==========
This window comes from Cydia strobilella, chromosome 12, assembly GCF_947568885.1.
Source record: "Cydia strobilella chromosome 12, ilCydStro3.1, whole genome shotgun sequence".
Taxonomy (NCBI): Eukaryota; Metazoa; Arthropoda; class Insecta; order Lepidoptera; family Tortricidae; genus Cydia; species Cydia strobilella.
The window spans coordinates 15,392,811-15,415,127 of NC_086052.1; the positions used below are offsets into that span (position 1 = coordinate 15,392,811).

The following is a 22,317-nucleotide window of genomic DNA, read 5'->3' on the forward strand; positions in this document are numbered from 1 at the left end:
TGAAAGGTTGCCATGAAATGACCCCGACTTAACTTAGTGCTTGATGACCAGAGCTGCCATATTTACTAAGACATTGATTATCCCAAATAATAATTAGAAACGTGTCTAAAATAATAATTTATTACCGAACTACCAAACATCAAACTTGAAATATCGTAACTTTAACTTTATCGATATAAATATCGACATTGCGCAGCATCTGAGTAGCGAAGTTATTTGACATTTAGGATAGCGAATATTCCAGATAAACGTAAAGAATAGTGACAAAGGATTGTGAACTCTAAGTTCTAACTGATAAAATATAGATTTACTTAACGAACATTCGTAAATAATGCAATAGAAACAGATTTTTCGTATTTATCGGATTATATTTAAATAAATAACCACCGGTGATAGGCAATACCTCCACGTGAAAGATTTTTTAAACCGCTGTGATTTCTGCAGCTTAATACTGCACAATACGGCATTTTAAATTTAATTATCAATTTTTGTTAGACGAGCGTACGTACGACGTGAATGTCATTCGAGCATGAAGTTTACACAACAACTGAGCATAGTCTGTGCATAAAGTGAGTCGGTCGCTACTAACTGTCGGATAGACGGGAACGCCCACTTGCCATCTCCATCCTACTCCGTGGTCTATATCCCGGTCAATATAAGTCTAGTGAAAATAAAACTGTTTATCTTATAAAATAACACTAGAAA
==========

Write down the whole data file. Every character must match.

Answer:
This window comes from Cydia strobilella, chromosome 12, assembly GCF_947568885.1.
Source record: "Cydia strobilella chromosome 12, ilCydStro3.1, whole genome shotgun sequence".
Taxonomy (NCBI): Eukaryota; Metazoa; Arthropoda; class Insecta; order Lepidoptera; family Tortricidae; genus Cydia; species Cydia strobilella.
The window spans coordinates 15,392,811-15,415,127 of NC_086052.1; the positions used below are offsets into that span (position 1 = coordinate 15,392,811).

The following is a 22,317-nucleotide window of genomic DNA, read 5'->3' on the forward strand; positions in this document are numbered from 1 at the left end:
TGAAAGGTTGCCATGAAATGACCCCGACTTAACTTAGTGCTTGATGACCAGAGCTGCCATATTTACTAAGACATTGATTATCCCAAATAATAATTAGAAACGTGTCTAAAATAATAATTTATTACCGAACTACCAAACATCAAACTTGAAATATCGTAACTTTAACTTTATCGATATAAATATCGACATTGCGCAGCATCTGAGTAGCGAAGTTATTTGACATTTAGGATAGCGAATATTCCAGATAAACGTAAAGAATAGTGACAAAGGATTGTGAACTCTAAGTTCTAACTGATAAAATATAGATTTACTTAACGAACATTCGTAAATAATGCAATAGAAACAGATTTTTCGTATTTATCGGATTATATTTAAATAAATAACCACCGGTGATAGGCAATACCTCCACGTGAAAGATTTTTTAAACCGCTGTGATTTCTGCAGCTTAATACTGCACAATACGGCATTTTAAATTTAATTATCAATTTTTGTTAGACGAGCGTACGTACGACGTGAATGTCATTCGAGCATGAAGTTTACACAACAACTGAGCATAGTCTGTGCATAAAGTGAGTCGGTCGCTACTAACTGTCGGATAGACGGGAACGCCCACTTGCCATCTCCATCCTACTCCGTGGTCTATATCCCGGTCAATATAAGTCTAGTGAAAATAAAACTGTTTATCTTATAAAATAACACTAGAAA